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For those who heard the State of the Union and are anxious to start their MIRA, my advice is forget it, and buy a lotto ticket.  Obama's brainchild has little or no appeal for anyone I can think of.  Investments will be limited to low interest Federal debt, and the accounts themselves must be rolled into Roth IRA's as soon as there is any appreciable money in them.  In short, anyone who thinks this will be a retirement solution is dreaming.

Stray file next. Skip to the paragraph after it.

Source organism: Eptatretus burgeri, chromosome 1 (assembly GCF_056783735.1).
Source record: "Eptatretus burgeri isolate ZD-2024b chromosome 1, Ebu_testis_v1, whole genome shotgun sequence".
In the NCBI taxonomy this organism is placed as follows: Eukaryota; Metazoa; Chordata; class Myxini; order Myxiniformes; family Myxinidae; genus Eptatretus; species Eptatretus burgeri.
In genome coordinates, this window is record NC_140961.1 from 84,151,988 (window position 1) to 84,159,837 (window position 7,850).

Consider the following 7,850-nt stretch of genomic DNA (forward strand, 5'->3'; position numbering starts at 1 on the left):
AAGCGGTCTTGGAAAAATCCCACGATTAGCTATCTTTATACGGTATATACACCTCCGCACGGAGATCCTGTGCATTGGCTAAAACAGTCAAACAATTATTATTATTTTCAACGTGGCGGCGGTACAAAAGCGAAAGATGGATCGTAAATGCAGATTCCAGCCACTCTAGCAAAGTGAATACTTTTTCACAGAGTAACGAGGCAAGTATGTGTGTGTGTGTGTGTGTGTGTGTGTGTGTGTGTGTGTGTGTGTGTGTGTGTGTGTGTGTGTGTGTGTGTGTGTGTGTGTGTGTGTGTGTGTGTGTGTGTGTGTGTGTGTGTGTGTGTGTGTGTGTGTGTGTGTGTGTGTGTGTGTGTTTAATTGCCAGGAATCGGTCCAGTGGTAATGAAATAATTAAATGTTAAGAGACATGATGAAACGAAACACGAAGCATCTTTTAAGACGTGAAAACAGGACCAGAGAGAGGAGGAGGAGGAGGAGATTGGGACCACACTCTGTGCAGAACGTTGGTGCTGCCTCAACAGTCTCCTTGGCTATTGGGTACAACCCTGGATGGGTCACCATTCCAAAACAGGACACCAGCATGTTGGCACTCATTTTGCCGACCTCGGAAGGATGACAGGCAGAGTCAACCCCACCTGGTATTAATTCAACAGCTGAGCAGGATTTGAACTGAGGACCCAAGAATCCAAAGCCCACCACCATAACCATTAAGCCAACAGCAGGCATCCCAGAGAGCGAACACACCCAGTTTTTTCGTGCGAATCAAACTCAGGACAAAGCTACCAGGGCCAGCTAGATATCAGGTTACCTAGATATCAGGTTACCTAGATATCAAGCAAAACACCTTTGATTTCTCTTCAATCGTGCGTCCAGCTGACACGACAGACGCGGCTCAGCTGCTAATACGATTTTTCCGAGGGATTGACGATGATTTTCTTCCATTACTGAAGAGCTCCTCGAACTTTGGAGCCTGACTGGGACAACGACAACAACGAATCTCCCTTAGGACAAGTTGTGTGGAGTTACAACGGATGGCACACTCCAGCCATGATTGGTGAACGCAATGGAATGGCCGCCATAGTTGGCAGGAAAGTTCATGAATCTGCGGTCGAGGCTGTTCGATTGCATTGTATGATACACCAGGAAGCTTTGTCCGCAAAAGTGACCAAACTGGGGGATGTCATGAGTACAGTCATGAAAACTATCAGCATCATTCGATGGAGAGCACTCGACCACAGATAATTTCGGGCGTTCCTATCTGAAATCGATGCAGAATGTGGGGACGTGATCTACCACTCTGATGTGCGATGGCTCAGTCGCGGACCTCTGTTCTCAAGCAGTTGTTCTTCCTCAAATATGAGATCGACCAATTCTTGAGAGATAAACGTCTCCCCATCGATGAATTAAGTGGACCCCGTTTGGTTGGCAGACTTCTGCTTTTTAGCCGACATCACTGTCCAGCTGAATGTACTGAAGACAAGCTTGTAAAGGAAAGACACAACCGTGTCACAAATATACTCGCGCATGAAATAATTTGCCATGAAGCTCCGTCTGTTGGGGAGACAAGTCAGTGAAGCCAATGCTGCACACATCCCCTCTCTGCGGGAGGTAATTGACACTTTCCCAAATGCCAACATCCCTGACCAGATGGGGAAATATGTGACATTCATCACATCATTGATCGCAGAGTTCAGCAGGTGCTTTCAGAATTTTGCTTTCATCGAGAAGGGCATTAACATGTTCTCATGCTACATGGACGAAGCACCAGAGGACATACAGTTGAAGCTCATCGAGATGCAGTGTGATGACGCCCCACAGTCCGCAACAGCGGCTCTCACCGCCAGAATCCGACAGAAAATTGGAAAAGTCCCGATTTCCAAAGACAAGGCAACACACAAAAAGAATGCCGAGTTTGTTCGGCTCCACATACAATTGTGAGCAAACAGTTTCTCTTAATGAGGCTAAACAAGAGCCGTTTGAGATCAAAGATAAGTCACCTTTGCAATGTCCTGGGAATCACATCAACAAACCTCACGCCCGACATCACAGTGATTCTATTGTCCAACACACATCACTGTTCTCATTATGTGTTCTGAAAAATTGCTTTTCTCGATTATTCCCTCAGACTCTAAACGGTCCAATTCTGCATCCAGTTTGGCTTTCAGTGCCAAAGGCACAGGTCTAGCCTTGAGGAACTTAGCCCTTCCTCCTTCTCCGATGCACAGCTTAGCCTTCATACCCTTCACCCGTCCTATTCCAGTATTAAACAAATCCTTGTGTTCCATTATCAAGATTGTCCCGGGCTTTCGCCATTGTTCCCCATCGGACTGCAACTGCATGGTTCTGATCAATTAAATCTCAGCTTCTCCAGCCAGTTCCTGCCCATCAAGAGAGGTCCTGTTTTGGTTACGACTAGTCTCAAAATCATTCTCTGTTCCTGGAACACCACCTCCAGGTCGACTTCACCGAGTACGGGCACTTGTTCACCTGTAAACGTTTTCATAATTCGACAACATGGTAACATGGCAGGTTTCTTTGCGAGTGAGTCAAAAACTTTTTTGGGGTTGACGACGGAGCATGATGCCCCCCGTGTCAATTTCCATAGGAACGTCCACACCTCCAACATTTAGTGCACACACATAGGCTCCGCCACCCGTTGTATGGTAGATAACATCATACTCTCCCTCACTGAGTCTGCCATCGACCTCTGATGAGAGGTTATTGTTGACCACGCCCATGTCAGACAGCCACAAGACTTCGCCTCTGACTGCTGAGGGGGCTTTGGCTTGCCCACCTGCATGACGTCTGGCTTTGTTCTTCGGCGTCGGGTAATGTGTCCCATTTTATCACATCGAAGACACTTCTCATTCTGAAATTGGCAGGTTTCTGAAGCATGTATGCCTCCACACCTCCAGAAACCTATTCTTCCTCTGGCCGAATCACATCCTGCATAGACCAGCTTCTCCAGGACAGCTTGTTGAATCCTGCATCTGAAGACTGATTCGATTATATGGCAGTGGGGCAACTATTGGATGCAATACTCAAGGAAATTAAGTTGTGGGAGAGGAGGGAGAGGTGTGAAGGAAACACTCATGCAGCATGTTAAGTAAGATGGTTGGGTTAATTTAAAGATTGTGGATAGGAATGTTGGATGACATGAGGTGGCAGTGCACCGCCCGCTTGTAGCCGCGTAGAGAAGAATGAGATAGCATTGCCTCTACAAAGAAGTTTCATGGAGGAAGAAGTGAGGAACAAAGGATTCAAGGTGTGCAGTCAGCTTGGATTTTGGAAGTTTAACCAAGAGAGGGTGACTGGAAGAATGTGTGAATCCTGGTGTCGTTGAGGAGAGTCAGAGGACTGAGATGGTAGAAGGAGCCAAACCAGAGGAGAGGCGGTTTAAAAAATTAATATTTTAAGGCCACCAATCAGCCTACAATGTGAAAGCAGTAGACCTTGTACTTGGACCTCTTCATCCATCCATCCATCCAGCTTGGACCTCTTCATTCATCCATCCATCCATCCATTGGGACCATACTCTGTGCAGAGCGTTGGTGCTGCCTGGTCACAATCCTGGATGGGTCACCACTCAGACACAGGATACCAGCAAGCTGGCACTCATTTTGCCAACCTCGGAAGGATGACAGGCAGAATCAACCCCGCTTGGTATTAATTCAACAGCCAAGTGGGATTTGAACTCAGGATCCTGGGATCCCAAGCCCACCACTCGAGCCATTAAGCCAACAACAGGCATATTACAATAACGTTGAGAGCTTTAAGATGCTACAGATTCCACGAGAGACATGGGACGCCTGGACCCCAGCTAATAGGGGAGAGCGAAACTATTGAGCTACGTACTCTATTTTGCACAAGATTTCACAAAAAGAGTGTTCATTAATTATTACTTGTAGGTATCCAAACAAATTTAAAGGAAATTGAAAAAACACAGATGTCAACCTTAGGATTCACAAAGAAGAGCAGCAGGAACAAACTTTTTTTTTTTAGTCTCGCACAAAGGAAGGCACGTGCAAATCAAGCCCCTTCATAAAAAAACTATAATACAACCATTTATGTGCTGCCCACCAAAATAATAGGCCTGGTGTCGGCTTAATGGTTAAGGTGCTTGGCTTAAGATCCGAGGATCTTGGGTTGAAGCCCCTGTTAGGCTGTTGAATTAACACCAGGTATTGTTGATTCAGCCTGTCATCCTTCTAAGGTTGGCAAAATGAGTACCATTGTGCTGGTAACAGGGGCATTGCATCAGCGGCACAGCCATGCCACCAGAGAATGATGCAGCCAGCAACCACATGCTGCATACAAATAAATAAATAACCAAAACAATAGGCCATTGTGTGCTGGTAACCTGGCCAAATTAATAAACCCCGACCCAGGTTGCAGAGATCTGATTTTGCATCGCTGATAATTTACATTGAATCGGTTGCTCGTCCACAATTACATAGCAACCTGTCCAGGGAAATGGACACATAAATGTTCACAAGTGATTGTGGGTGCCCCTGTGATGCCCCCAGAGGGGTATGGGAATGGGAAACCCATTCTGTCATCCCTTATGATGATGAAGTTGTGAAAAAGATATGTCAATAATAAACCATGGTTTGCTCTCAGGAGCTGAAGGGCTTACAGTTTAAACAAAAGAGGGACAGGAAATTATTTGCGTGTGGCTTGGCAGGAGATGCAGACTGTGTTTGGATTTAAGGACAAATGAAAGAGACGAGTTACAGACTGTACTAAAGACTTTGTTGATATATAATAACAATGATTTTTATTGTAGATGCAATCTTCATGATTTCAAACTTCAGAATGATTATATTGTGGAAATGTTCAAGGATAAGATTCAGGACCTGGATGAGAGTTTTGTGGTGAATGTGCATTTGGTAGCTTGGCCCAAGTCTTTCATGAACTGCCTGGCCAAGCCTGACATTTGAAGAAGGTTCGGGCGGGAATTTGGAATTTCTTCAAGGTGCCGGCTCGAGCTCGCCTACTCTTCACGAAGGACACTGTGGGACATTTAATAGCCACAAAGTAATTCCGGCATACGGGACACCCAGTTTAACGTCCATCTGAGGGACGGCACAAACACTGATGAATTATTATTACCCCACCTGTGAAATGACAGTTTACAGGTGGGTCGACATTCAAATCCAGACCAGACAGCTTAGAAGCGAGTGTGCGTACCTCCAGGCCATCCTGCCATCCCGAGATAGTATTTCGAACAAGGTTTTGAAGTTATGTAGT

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 WSJ's Dorothy Rabinowiz has long been a voice in the wilderness defending  those railroaded into court and even prison by out-of-control DA's and AG's and other accusers in the wave of trumped up child abuse cases from the 1980's and early 1990's.  Most of these cases were built on the "testimony" of young children, who were persuaded that their teachers, schoolmasters and even parents had abused them.  They were extensively coached  by these accusers, often making the most ludicrous charges and describing impossibly absurd abusive acts.  The most infamous of these trials was that of the Amirault family,which owned Fells Acres nursery school in Massachusetts.  Ms. Rabinowitz kept after this case until finally the family was exonerated and released from prison, though the DA's, led by the current Massachusetts AG, Martha Coakley, have never acknowledged their innocence.  Violet Amirault and her daughter Violet served 8 years in prison before their convictions were overturned.  Her son Gerald was finally paroled after 19 years  The child accusers were almost as much victims as they, never actually being able to separate what was true from what they had been programmed to believe.